For direct marketing and keeping in touch with old clients, it all depends if you have the right project to offer, if you are looking for an assignment, what is the reason for your campaign...there is no right frequency, really. I would write down the reason, the why, first of all, for each group of clients. When I know exactly why I want to contact them, I would.

Periodical, general, impersonal newsletters or mailers don’t work much, in my experience.
I’d rather focus on building real relationships, and when you do have one, you normally also know when to call, right?

As for Editors and Agents keeping records of photographers, of course, they do. Not all of them, but the ones who emerged as somehow different, or especially talented, they sure do keep them.
I’m still doing it now, as I often use a special project as a reference in my work with photographers.

Back when I was working for the agencies, I had endless lists of websites that I actively researched, looking for a single picture that I remembered, for a whole body of work, to assign new projects... again, Editors pride themselves on finding hidden talents, it’s just something they do, so yes, perhaps they don’t answer to all e-mails but they are like elephants, they don’t forget (she laughs again).

6. What kind of relationship do you like to have with photographers, and is it one that you'd like to grow over time?

Photographers have always been “my people”, the sort of people that I feel comfortable around; perhaps because as a photographer myself, I went through the same rejections, the same insane joy seeing my pictures published. And I know we share the same obsessions, that pale light on a dark background, a perfect coupling on a book page, a moment that just the eye of a photographer can see and doesn’t make for a normal conversation with normal people. Those details. You know what I mean...

In most cases, the working relationship becomes a very friendly one; I like to be updated on their success, and I genuinely share their happiness when our hard work pays off.

7. In your opinion, what makes a Photographer's portfolio stand out from others?

  • A deeply personal vision
  • Style consistency, all through
  • Courage

8. When you are editing a project/portfolio, what criteria do you use for selecting or discarding images?

Editing is a very complex process. You have to keep in mind so many factors that I often don’t have a clue myself what the result will be until I finish. Artistic and technical merit are just the tip of the iceberg; you also have to take into account style consistency, patterns, colours, type of light, final usage, type of public, type of layout, and of course the meaning of the project, what the photographer really wants to convey and who they want to be... It’s indeed an alchemic process, one that is very hard to describe and almost has a “life” of its own.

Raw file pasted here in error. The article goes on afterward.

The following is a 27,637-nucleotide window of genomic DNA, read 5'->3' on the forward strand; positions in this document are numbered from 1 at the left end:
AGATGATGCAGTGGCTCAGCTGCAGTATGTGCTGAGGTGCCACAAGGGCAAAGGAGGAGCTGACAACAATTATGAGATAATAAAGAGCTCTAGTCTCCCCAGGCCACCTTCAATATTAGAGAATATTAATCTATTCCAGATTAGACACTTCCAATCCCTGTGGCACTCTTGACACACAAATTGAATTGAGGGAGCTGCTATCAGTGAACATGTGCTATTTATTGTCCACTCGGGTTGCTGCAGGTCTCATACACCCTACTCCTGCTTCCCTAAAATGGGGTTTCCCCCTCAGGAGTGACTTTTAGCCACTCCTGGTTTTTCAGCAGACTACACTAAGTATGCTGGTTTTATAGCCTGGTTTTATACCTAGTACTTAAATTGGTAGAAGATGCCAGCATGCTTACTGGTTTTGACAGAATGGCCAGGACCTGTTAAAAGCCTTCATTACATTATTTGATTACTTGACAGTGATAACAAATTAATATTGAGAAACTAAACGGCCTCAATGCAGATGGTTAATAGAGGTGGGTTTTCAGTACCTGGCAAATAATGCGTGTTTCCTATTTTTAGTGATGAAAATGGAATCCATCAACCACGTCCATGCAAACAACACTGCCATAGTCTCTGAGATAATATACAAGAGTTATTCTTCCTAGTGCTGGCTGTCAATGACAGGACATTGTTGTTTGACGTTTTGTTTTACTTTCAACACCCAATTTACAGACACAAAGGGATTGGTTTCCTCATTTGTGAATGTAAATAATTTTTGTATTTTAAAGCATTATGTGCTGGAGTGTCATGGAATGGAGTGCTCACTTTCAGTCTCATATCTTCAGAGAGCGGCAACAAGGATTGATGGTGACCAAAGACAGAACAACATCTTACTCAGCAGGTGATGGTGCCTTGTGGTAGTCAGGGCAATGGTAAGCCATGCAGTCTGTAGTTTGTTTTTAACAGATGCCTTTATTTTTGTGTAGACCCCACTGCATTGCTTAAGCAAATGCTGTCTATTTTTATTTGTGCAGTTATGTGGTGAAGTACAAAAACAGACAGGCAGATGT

If I have to summarise it in two words, though: no matter how long is the project and how many pictures I have to work with, I normally do a first edit which is purely emotional and instinctual, meaning that I literally just pick the images that I like without thinking twice or having other thoughts. From the second edit onwards, rationality takes charge again; here I start thinking about all the elements above, about the sequence, about avoiding repetitions and so on... eventually, I just take out what just doesn’t work.

9. What advice would you give to a photographer who is transitioning from working as an assistant to working as a full-time photographer?

Working as an assistant is an exceptional experience for a photographer; it’s not just about learning the technicalities, it’s having a chance to be in touch with the whole photography business from the inside. My best advice is to keep it as a side-job until your solo career is on (very) solid ground: this is, having enough clients, established relationships but also a good, realistic strategy.

10. Finally, what can photographers expect from your services and how can they get a hold of you?

I keep my services as much product-oriented as I can.

I do help photographers also in the medium and long-term through coaching, but I normally start with a focus on short-term results; an edit for their new book, print portfolio, homepage, a full web edit, a new website.

I believe that offering ready-to-use tools and dividing the work into practical steps works better than offering endless consultations on how to market themselves.

All my services and contacts can be found on my website www.raffaelalepanto.com

This is fantastic, Raffaela! Thank you so much for your time and for helping me understand what being a Photo Editor is all about. This is everything that "I Wish I Had Known"!

Thanks, JC, speak soon!


If you haven't read the previous posts of this series, you can check the whole series here. I hope you liked this new post and stay tuned for a different creative each month!

Do you like what you just read? Subscribe to my weekly blog posts here!

I Wish I Had Known... About Modelling In Your 50's!

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This is the twelfth post in my series of monthly posts where I speak with people in the creative industries and ask them questions about the things that "I Wish I Had Known" when I started out as a creative myself.